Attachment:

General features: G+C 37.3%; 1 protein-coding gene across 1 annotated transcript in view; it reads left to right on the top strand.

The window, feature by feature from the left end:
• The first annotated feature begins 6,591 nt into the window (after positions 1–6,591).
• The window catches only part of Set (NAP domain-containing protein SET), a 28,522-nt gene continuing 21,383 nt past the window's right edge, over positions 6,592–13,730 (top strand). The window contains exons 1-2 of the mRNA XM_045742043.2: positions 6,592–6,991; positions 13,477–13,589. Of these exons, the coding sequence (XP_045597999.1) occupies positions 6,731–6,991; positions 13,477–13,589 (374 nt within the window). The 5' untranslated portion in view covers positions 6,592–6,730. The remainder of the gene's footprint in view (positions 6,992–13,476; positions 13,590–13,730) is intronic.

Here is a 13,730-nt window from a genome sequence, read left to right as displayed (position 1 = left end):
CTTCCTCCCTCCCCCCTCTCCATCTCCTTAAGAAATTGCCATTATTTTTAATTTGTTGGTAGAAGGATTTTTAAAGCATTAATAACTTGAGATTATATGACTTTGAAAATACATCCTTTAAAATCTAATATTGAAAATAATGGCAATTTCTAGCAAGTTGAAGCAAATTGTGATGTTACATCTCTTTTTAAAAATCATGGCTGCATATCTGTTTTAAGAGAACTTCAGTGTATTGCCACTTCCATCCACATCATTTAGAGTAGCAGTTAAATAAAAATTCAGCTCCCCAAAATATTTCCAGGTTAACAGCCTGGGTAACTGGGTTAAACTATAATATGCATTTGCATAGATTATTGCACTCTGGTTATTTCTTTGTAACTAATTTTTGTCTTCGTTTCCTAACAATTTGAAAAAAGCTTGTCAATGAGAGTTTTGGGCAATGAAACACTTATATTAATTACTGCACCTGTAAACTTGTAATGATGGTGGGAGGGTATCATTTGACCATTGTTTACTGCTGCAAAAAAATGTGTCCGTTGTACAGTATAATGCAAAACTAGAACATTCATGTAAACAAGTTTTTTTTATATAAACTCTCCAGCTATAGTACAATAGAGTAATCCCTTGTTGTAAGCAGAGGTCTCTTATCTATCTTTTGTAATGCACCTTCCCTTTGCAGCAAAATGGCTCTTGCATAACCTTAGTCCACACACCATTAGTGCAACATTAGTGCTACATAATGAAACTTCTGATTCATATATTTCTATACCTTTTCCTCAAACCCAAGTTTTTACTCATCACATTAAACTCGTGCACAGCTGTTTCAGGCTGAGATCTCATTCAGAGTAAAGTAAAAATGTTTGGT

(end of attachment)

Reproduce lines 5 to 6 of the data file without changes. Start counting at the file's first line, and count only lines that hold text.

Here is a 13,730-nt window from a genome sequence, read left to right as displayed (position 1 = left end):
CTTCCTCCCTCCCCCCTCTCCATCTCCTTAAGAAATTGCCATTATTTTTAATTTGTTGGTAGAAGGATTTTTAAAGCATTAATAACTTGAGATTATATGACTTTGAAAATACATCCTTTAAAATCTAATATTGAAAATAATGGCAATTTCTAGCAAGTTGAAGCAAATTGTGATGTTACATCTCTTTTTAAAAATCATGGCTGCATATCTGTTTTAAGAGAACTTCAGTGTATTGCCACTTCCATCCACATCATTTAGAGTAGCAGTTAAATAAAAATTCAGCTCCCCAAAATATTTCCAGGTTAACAGCCTGGGTAACTGGGTTAAACTATAATATGCATTTGCATAGATTATTGCACTCTGGTTATTTCTTTGTAACTAATTTTTGTCTTCGTTTCCTAACAATTTGAAAAAAGCTTGTCAATGAGAGTTTTGGGCAATGAAACACTTATATTAATTACTGCACCTGTAAACTTGTAATGATGGTGGGAGGGTATCATTTGACCATTGTTTACTGCTGCAAAAAAATGTGTCCGTTGTACAGTATAATGCAAAACTAGAACATTCATGTAAACAAGTTTTTTTTATATAAACTCTCCAGCTATAGTACAATAGAGTAATCCCTTGTTGTAAGCAGAGGTCTCTTATCTATCTTTTGTAATGCACCTTCCCTTTGCAGCAAAATGGCTCTTGCATAACCTTAGTCCACACACCATTAGTGCAACATTAGTGCTACATAATGAAACTTCTGATTCATATATTTCTATACCTTTTCCTCAAACCCAAGTTTTTACTCATCACATTAAACTCGTGCACAGCTGTTTCAGGCTGAGATCTCATTCAGAGTAAAGTAAAAATGTTTGGT